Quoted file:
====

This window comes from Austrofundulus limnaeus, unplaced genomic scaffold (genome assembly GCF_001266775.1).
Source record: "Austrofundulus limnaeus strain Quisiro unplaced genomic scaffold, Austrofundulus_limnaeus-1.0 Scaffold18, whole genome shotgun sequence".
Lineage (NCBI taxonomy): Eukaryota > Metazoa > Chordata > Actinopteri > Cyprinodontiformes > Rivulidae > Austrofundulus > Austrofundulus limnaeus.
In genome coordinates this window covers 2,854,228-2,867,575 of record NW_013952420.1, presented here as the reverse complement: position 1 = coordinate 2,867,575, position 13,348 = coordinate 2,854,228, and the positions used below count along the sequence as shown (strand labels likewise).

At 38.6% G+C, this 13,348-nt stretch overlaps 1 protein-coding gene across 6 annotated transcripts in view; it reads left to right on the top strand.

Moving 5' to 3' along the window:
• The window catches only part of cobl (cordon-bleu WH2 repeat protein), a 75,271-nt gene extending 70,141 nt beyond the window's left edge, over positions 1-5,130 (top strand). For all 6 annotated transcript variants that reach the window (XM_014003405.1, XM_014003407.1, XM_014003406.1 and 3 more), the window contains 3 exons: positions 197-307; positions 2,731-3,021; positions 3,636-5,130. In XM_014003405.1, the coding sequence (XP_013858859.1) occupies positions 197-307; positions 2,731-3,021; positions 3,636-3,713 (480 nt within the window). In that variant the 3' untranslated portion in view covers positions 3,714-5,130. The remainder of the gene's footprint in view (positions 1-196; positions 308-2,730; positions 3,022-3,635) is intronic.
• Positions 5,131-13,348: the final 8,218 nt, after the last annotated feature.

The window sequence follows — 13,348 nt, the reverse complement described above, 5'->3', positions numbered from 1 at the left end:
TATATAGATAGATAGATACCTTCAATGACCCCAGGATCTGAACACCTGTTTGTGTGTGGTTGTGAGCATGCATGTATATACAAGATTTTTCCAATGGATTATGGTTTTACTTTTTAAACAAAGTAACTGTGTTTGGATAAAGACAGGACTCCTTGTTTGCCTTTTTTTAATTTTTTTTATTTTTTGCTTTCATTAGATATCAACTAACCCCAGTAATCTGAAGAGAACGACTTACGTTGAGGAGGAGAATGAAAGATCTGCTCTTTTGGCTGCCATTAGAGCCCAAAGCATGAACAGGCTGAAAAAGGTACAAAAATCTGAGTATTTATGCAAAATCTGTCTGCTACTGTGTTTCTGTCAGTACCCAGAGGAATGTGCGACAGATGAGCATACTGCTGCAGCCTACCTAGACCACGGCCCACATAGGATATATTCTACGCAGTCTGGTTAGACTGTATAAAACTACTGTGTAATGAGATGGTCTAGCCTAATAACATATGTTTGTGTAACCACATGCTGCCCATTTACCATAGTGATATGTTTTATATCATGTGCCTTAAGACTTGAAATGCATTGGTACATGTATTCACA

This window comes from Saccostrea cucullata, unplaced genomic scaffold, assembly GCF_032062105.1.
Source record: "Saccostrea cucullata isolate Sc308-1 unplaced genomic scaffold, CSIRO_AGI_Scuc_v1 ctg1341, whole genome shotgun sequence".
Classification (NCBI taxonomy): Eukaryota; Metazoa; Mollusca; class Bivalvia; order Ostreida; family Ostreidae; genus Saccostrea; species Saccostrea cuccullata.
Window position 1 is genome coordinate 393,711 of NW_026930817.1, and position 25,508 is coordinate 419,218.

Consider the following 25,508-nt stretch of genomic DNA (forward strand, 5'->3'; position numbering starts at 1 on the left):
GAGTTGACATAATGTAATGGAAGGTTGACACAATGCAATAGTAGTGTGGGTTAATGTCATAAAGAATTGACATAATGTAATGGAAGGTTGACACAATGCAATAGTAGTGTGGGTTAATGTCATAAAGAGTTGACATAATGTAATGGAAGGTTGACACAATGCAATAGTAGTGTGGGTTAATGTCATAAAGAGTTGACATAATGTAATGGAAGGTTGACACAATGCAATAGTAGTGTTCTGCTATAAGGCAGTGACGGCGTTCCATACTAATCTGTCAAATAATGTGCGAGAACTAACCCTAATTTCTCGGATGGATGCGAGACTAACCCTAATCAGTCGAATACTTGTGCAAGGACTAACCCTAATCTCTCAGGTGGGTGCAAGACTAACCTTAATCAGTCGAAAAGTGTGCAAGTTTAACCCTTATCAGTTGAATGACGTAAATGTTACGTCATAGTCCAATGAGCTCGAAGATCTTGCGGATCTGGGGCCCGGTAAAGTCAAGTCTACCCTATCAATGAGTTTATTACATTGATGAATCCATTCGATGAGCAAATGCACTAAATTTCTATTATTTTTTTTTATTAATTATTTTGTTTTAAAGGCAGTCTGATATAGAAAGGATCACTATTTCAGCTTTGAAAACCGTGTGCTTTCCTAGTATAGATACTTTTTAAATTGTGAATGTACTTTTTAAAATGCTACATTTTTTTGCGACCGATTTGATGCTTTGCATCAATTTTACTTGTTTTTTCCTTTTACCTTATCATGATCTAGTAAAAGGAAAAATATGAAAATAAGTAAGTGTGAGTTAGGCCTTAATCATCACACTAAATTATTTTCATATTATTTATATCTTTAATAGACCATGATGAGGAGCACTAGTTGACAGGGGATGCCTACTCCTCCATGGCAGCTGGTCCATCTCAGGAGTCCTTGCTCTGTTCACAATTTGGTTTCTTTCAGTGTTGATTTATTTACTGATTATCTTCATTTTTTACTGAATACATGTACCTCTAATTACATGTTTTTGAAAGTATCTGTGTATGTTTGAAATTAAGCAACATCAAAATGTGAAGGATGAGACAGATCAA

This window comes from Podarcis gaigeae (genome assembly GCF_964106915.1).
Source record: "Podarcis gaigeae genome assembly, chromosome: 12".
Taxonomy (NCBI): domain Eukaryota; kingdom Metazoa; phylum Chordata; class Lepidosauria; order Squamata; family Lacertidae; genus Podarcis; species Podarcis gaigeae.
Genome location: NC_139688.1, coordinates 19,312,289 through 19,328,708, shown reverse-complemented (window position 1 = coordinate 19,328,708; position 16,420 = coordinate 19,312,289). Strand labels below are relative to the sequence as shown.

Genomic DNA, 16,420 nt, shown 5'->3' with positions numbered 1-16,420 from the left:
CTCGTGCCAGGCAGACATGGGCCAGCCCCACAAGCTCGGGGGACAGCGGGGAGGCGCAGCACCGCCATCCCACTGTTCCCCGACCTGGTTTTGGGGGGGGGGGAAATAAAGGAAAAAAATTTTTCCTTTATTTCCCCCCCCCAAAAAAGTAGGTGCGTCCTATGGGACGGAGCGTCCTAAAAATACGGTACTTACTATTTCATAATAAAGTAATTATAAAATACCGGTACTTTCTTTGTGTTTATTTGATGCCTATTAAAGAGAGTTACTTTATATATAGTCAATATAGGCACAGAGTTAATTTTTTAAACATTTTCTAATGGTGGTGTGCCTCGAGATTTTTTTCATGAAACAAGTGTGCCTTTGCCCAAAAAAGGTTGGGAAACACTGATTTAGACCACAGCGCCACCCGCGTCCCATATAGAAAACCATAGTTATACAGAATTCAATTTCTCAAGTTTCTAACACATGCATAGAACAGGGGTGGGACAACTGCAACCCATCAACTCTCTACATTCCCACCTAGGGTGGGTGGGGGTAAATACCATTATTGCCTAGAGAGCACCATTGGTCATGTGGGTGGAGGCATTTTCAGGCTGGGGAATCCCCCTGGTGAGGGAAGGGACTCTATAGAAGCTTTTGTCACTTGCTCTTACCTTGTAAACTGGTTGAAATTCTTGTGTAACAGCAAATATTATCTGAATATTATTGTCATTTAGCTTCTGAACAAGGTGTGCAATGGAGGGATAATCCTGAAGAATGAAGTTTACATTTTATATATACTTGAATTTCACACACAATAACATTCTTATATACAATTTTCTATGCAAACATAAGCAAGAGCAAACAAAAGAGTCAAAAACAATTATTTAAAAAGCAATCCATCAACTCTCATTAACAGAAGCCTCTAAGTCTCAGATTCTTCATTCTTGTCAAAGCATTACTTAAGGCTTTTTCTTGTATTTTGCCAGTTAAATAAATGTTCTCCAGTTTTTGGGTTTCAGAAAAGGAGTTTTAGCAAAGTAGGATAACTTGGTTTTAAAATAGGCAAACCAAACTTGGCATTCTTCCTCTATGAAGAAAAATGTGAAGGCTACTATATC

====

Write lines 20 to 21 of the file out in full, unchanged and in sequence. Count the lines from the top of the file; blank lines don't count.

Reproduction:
Genome location: NC_139688.1, coordinates 19,312,289 through 19,328,708, shown reverse-complemented (window position 1 = coordinate 19,328,708; position 16,420 = coordinate 19,312,289). Strand labels below are relative to the sequence as shown.

Genomic DNA, 16,420 nt, shown 5'->3' with positions numbered 1-16,420 from the left: